Smith, Gavin D.
A to Z of Whisky
Wilson Publishing LTD, ISBN 1-897784-66-X, GBP 7.99, First Published 1993, 213
Pages, 21,5 x 14 cm, Paperback
WHISKY is not only the world's most consistently successful and popular drink, it is also one of the oldest having been around in one form or another since the first millennium. However, documentary records only commence in Scotland in 1494 when it was distilled as a spirit known as aqua vitae. Its growth since then has been better detailed and over the last 500 years a complete lexicon has developed in line with whisky's increasing sophistication and worldwide popularity.
The A to Z of Whisky is designed for whisky enthusiasts, lovers of Scotland, academics, journalists, amateur historians, broadcasters and researchers who need to have all the relevant facts and references about whisky close to hand. The entries cover every possible aspect of the spirit (including the American, Canadian and Irish derivatives) from aftershots to wart, and include those curious terms which often crop up in the world of whisky, such as:
angels' share: A distiller's term for what accountants in the trade more prosaically refer to as
'maturation losses', and the excise authorities allow for a maximum loss of 2 per cent per year. The term is not exclusive to the whisky business, also being current in French brandy-distilling circles. 'During maturation there is a significant reduction in the quantity and strength of the whisky from the 1200 (or 68.5 per cent alcohol by volume) at which the law requires newly-distilled spirit to be filled in casks. This is due to evaporation and the loss of alcoholic vapour through the porous wooden casks, this lost whisky being known as 'the angels' share' (Morrice, 35).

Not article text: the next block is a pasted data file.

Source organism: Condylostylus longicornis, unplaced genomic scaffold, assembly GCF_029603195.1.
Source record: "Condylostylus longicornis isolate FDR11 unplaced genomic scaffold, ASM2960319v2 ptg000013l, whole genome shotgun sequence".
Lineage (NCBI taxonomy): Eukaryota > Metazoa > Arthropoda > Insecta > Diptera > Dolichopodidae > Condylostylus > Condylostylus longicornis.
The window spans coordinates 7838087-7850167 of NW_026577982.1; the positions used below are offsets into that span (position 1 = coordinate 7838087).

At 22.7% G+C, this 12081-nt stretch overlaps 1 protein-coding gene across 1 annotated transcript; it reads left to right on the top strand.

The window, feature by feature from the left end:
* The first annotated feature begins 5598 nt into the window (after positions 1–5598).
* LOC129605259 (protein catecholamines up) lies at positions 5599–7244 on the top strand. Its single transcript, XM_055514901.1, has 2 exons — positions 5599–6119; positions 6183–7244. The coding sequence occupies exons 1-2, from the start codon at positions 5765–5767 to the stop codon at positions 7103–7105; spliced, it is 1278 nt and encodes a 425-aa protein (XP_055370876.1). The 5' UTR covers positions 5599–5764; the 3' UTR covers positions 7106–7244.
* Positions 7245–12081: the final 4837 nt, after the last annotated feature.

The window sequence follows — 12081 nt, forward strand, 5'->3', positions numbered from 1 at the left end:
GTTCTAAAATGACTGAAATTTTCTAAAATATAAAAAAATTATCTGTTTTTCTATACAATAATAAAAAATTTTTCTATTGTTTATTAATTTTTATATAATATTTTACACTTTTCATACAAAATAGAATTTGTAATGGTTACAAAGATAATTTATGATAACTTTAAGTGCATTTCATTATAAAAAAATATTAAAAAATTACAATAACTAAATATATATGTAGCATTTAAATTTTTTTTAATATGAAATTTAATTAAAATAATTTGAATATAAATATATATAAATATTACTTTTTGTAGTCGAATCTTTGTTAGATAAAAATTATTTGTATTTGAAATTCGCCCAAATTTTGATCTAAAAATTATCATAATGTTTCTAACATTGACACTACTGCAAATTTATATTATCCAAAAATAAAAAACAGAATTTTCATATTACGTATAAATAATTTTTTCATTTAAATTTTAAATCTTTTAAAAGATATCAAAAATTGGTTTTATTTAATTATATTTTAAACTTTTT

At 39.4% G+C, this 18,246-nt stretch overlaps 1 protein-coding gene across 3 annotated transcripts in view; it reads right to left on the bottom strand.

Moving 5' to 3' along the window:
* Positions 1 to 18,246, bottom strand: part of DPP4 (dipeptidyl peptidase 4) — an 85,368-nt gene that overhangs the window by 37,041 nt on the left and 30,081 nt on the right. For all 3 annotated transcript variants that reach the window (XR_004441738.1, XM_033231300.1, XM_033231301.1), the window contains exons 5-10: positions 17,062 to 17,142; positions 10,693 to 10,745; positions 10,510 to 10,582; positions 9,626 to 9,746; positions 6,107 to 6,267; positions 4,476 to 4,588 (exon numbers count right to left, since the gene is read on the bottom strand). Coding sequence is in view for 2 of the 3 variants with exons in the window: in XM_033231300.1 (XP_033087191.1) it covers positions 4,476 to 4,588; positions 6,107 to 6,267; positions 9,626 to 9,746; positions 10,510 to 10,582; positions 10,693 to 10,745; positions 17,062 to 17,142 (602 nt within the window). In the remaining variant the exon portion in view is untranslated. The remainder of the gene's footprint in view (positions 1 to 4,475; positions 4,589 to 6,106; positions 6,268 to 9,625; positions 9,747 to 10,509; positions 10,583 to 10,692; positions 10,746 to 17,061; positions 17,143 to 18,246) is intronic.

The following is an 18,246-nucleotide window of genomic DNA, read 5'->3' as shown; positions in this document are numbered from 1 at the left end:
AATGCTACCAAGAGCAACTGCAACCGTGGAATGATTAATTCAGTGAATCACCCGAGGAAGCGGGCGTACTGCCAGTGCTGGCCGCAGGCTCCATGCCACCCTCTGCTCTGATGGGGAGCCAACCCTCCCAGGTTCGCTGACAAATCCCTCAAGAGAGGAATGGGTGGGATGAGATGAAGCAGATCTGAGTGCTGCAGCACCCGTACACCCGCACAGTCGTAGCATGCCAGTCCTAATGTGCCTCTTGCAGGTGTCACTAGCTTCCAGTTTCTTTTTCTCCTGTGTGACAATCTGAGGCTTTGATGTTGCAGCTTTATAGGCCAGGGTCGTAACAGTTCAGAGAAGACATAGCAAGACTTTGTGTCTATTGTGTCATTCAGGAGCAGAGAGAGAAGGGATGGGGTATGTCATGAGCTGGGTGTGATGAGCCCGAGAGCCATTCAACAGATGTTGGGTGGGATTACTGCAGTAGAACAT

Writing in 1985, Bell observes that 'In fact, something like 20 million gallons of whisky (just imagine that as 160
million bottles!) evaporate into the atmosphere every year. Which may explain why visitors find the air of Scotland so delightfully invigorating' (p.20).
'l cannot recommend it too highly,' Charles MacLean, whisky writer and author of the Mitchell Beazley Pocket Whisky Book.
Gavin D.Smith is a freelance Journalist who specialises in horseracing and whisky. He lives in Grasmere, Cumbria.